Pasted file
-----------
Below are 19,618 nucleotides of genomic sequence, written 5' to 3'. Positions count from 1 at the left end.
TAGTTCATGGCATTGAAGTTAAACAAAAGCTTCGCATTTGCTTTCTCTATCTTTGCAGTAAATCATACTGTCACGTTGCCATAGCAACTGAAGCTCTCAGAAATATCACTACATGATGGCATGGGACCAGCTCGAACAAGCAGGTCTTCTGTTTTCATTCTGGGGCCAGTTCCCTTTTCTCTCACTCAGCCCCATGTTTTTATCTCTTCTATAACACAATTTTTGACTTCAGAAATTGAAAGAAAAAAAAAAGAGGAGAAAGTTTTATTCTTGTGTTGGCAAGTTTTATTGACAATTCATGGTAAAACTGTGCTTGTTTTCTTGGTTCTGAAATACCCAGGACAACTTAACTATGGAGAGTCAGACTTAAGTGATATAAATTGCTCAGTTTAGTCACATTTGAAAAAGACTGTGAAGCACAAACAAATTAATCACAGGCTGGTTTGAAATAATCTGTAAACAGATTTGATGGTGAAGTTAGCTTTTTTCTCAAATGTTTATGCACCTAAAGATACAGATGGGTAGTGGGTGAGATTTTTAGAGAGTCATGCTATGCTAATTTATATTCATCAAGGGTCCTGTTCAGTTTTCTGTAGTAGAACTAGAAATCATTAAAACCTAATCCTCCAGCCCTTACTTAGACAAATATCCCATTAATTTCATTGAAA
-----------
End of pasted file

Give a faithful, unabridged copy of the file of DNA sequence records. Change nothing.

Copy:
Below are 19,618 nucleotides of genomic sequence, written 5' to 3'. Positions count from 1 at the left end.
TAGTTCATGGCATTGAAGTTAAACAAAAGCTTCGCATTTGCTTTCTCTATCTTTGCAGTAAATCATACTGTCACGTTGCCATAGCAACTGAAGCTCTCAGAAATATCACTACATGATGGCATGGGACCAGCTCGAACAAGCAGGTCTTCTGTTTTCATTCTGGGGCCAGTTCCCTTTTCTCTCACTCAGCCCCATGTTTTTATCTCTTCTATAACACAATTTTTGACTTCAGAAATTGAAAGAAAAAAAAAAGAGGAGAAAGTTTTATTCTTGTGTTGGCAAGTTTTATTGACAATTCATGGTAAAACTGTGCTTGTTTTCTTGGTTCTGAAATACCCAGGACAACTTAACTATGGAGAGTCAGACTTAAGTGATATAAATTGCTCAGTTTAGTCACATTTGAAAAAGACTGTGAAGCACAAACAAATTAATCACAGGCTGGTTTGAAATAATCTGTAAACAGATTTGATGGTGAAGTTAGCTTTTTTCTCAAATGTTTATGCACCTAAAGATACAGATGGGTAGTGGGTGAGATTTTTAGAGAGTCATGCTATGCTAATTTATATTCATCAAGGGTCCTGTTCAGTTTTCTGTAGTAGAACTAGAAATCATTAAAACCTAATCCTCCAGCCCTTACTTAGACAAATATCCCATTAATTTCATTGAAA